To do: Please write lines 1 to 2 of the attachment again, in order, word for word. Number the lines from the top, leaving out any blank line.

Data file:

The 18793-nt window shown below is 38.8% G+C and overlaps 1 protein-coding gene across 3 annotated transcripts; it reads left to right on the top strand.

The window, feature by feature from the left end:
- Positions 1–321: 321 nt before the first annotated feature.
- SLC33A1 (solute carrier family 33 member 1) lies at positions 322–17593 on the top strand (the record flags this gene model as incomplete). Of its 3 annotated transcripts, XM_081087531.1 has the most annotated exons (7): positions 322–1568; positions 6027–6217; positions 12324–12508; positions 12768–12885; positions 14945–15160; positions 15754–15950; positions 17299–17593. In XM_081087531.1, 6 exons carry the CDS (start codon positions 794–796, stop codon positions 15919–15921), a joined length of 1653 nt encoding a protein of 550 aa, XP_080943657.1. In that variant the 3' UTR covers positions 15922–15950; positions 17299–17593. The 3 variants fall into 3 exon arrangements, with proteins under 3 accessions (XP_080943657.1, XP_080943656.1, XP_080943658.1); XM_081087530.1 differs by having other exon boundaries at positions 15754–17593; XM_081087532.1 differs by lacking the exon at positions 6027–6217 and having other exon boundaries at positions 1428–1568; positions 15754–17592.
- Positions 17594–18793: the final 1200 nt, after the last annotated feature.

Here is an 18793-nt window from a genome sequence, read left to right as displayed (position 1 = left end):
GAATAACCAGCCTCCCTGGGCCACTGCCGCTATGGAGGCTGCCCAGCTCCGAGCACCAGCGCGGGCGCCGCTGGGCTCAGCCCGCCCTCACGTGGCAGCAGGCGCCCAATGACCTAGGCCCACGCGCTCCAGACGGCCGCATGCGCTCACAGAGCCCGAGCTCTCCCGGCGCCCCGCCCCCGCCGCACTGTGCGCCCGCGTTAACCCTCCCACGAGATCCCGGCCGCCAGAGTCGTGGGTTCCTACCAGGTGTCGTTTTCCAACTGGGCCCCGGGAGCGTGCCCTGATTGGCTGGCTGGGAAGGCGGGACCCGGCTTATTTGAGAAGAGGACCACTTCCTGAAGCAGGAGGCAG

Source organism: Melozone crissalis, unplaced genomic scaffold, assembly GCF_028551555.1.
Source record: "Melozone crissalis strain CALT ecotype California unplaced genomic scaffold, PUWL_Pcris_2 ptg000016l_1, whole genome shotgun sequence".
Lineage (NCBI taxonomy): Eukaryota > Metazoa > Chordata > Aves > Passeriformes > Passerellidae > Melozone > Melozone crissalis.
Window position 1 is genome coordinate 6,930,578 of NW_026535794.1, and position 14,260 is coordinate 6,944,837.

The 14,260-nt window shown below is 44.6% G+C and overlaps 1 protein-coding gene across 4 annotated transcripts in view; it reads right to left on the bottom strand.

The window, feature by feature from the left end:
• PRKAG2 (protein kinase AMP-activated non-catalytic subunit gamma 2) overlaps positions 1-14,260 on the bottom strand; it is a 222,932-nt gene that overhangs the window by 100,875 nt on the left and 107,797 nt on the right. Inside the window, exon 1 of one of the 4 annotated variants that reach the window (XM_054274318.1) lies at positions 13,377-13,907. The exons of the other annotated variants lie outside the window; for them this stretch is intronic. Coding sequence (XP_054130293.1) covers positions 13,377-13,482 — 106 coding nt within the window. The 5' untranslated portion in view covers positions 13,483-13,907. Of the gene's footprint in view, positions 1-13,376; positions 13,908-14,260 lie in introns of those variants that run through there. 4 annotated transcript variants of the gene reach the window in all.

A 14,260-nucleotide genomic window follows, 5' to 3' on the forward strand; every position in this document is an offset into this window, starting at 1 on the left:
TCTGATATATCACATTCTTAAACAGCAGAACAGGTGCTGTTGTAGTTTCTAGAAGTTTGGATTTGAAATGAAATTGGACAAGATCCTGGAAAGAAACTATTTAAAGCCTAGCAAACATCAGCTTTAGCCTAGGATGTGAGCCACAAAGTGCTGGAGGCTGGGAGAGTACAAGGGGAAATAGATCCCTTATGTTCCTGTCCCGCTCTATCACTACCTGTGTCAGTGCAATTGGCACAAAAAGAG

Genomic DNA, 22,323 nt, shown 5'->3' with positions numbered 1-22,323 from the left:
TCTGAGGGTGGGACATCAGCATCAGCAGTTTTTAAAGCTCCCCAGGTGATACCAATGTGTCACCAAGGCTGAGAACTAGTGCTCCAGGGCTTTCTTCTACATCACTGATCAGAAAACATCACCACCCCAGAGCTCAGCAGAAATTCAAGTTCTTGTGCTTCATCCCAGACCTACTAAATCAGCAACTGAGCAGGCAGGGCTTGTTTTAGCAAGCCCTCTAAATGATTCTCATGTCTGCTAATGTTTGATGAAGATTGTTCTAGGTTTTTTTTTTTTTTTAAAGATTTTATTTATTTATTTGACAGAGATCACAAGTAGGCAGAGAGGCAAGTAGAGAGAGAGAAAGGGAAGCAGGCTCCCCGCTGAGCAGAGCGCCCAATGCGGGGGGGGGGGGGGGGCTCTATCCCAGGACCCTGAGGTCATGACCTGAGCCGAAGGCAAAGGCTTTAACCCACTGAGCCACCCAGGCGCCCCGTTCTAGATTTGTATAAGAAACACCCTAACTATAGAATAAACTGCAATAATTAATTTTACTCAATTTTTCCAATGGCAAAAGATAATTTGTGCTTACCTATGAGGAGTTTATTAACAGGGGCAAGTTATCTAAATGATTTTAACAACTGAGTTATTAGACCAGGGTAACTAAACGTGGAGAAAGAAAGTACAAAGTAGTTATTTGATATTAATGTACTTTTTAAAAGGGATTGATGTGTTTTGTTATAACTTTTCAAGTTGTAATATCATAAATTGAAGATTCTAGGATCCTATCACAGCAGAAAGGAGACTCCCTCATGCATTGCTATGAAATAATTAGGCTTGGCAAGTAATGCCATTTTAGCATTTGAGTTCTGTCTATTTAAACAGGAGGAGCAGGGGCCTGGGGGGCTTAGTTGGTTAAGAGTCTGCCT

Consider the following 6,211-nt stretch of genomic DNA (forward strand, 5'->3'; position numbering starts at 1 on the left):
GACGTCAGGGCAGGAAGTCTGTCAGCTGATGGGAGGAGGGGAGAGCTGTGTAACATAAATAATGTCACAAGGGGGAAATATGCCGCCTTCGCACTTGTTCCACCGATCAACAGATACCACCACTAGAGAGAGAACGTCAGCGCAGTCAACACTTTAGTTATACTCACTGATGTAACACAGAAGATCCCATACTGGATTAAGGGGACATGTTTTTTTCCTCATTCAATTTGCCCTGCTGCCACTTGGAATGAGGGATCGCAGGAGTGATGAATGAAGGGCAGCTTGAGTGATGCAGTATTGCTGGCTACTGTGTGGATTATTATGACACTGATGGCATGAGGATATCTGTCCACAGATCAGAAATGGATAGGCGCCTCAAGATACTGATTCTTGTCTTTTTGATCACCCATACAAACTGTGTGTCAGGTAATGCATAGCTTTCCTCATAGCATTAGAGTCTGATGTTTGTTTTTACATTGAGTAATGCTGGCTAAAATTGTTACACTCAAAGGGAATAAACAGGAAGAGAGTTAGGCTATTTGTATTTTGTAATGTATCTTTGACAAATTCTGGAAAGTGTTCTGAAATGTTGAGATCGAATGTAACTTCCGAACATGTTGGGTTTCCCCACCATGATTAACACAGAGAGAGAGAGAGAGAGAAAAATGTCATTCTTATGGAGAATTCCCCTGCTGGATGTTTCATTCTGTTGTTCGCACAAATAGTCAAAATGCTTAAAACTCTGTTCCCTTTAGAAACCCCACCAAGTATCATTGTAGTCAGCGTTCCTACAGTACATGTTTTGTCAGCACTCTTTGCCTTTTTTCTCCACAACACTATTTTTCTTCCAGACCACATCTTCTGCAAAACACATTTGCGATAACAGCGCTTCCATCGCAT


The 18793-nt window shown below is 38.8% G+C and overlaps 1 protein-coding gene across 3 annotated transcripts; it reads left to right on the top strand.

The window, feature by feature from the left end: